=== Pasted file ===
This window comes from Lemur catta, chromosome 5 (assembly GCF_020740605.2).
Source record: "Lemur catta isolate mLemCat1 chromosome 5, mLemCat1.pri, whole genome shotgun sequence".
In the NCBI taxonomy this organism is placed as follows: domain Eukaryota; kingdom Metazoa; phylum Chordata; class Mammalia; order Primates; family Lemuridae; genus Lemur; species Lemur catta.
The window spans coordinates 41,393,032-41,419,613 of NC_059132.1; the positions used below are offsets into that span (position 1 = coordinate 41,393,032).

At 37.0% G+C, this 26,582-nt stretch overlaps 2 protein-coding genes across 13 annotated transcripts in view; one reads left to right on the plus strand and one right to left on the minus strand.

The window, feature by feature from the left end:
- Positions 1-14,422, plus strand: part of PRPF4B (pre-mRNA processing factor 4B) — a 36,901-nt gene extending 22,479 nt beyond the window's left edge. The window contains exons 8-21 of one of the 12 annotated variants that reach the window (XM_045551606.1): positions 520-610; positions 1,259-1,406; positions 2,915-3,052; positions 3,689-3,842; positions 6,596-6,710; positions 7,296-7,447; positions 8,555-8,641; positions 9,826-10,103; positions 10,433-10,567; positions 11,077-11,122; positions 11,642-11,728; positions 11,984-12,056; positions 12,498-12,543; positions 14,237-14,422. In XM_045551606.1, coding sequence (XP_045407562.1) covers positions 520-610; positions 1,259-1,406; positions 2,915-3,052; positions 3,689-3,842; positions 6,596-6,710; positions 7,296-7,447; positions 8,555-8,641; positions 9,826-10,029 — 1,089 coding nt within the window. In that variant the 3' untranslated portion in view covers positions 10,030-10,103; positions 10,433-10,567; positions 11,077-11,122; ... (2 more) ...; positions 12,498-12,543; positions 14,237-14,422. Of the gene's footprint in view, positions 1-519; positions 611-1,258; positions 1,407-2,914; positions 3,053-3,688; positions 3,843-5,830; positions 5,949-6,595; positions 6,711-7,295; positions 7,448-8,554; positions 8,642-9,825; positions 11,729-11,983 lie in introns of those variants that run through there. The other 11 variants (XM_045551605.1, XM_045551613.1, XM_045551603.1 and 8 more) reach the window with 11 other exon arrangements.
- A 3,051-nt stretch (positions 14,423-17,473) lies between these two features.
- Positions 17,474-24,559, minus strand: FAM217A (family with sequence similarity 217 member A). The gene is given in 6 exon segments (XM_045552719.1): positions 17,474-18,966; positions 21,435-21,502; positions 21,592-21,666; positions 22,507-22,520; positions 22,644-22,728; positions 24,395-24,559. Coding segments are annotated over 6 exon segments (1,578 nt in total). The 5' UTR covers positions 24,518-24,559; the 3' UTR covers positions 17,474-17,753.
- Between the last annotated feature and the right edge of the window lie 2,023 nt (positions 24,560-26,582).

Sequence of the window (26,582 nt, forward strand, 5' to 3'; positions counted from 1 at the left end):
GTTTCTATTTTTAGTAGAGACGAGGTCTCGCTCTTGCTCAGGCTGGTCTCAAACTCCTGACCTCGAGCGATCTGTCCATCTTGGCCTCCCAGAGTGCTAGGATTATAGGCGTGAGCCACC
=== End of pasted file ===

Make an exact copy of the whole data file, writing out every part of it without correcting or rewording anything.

This window comes from Lemur catta, chromosome 5 (assembly GCF_020740605.2).
Source record: "Lemur catta isolate mLemCat1 chromosome 5, mLemCat1.pri, whole genome shotgun sequence".
In the NCBI taxonomy this organism is placed as follows: domain Eukaryota; kingdom Metazoa; phylum Chordata; class Mammalia; order Primates; family Lemuridae; genus Lemur; species Lemur catta.
The window spans coordinates 41,393,032-41,419,613 of NC_059132.1; the positions used below are offsets into that span (position 1 = coordinate 41,393,032).

At 37.0% G+C, this 26,582-nt stretch overlaps 2 protein-coding genes across 13 annotated transcripts in view; one reads left to right on the plus strand and one right to left on the minus strand.

The window, feature by feature from the left end:
- Positions 1-14,422, plus strand: part of PRPF4B (pre-mRNA processing factor 4B) — a 36,901-nt gene extending 22,479 nt beyond the window's left edge. The window contains exons 8-21 of one of the 12 annotated variants that reach the window (XM_045551606.1): positions 520-610; positions 1,259-1,406; positions 2,915-3,052; positions 3,689-3,842; positions 6,596-6,710; positions 7,296-7,447; positions 8,555-8,641; positions 9,826-10,103; positions 10,433-10,567; positions 11,077-11,122; positions 11,642-11,728; positions 11,984-12,056; positions 12,498-12,543; positions 14,237-14,422. In XM_045551606.1, coding sequence (XP_045407562.1) covers positions 520-610; positions 1,259-1,406; positions 2,915-3,052; positions 3,689-3,842; positions 6,596-6,710; positions 7,296-7,447; positions 8,555-8,641; positions 9,826-10,029 — 1,089 coding nt within the window. In that variant the 3' untranslated portion in view covers positions 10,030-10,103; positions 10,433-10,567; positions 11,077-11,122; ... (2 more) ...; positions 12,498-12,543; positions 14,237-14,422. Of the gene's footprint in view, positions 1-519; positions 611-1,258; positions 1,407-2,914; positions 3,053-3,688; positions 3,843-5,830; positions 5,949-6,595; positions 6,711-7,295; positions 7,448-8,554; positions 8,642-9,825; positions 11,729-11,983 lie in introns of those variants that run through there. The other 11 variants (XM_045551605.1, XM_045551613.1, XM_045551603.1 and 8 more) reach the window with 11 other exon arrangements.
- A 3,051-nt stretch (positions 14,423-17,473) lies between these two features.
- Positions 17,474-24,559, minus strand: FAM217A (family with sequence similarity 217 member A). The gene is given in 6 exon segments (XM_045552719.1): positions 17,474-18,966; positions 21,435-21,502; positions 21,592-21,666; positions 22,507-22,520; positions 22,644-22,728; positions 24,395-24,559. Coding segments are annotated over 6 exon segments (1,578 nt in total). The 5' UTR covers positions 24,518-24,559; the 3' UTR covers positions 17,474-17,753.
- Between the last annotated feature and the right edge of the window lie 2,023 nt (positions 24,560-26,582).

Sequence of the window (26,582 nt, forward strand, 5' to 3'; positions counted from 1 at the left end):
GTTTCTATTTTTAGTAGAGACGAGGTCTCGCTCTTGCTCAGGCTGGTCTCAAACTCCTGACCTCGAGCGATCTGTCCATCTTGGCCTCCCAGAGTGCTAGGATTATAGGCGTGAGCCACC